It took 27 years for me to admit that I didn’t want to be around people who create things. I didn’t want to be with them. I was already one of them.
The unhappy history of the workplace.
The Norwegian autobiographical author writes a spring reflection especially for the New Statesman.
In the next instalment of the “Austen Project”, the Scottish crime writer gives her modern-day take on the novel formerly known as Susan.
Two new novels, about a Romanian in Paris in the 1920s and a Belgian living near the French border respectively, are examinations of nationality and identity.
Art and science both had a long history of secret codes hidden in plain sight. Adam Rutherford goes on the hunt.
A complex repertoire of psychosocial behaviours has been built up over the past two centuries in order for it to be possible.
Bolaño’s books are still appearing and we have not finished understanding them.
But if, like me, you are miserably fussy about your tea, then you will know that you never clean the inside of a teapot.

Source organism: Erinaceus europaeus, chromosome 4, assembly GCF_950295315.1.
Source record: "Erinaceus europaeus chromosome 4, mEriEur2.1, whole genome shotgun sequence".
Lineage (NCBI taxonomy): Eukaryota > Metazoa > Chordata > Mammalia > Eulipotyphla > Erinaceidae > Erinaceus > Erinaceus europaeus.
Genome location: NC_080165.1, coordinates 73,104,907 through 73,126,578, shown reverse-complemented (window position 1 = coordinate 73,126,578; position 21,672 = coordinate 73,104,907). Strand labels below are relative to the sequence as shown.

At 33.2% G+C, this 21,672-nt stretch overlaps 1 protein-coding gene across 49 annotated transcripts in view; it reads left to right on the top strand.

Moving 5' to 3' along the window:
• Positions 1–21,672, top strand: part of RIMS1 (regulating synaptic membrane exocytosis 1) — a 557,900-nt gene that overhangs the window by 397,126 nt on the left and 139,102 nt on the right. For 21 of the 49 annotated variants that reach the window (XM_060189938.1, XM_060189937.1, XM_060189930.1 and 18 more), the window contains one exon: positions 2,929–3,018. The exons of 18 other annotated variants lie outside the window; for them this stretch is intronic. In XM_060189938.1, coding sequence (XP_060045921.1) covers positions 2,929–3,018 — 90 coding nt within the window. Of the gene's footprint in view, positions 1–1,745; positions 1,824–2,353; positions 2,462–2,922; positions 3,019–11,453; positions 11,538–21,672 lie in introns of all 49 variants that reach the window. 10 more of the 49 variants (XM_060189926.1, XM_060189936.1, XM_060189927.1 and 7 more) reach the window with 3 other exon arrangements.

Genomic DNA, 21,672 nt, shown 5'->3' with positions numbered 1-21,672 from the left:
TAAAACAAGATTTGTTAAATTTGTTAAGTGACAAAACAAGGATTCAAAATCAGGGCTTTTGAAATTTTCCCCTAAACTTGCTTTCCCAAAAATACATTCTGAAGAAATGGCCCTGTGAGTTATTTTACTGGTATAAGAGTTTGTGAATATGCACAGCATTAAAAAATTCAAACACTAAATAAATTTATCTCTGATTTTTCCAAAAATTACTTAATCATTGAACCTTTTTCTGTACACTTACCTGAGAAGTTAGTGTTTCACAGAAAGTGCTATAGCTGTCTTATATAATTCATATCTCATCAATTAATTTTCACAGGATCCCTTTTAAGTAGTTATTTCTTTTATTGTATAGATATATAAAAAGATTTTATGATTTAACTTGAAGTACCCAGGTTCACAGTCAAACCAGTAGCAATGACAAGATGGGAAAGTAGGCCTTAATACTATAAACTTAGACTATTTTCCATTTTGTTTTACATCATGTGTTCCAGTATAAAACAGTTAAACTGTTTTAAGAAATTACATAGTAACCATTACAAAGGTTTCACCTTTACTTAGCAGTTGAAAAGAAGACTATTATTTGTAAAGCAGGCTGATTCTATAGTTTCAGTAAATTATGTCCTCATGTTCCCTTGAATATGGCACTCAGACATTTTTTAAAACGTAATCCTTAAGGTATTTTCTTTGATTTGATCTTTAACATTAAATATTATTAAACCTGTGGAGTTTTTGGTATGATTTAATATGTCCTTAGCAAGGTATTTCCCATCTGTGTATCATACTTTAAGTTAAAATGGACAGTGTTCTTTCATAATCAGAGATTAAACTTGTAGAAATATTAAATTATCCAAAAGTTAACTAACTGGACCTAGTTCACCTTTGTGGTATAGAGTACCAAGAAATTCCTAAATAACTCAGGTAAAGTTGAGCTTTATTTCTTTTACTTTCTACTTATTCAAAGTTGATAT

A new version of Comic Sans promises to lend credibility to the comic line of typefaces.
The television adaptation of the Coen Brothers’ film exhibits an uncomfortable attitude to violence against women.
For the Business Secretary, his Friday dance lesson is a small refuge from a fraught ministerial routine.
The double Man Booker-winning novelist Hilary Mantel on writing for the stage, finishing her Tudor trilogy – and the perils of being a woman in the public eye.
In 1934, Wells arrived in Moscow to meet a group of Soviet writers. While there Stalin granted him an interview.
Lukas Moodysson, director of Lilya 4-Eva and Container talks about his new (and most accomplished) film We Are the Best! in which three Stockholm teenagers form a punk bank.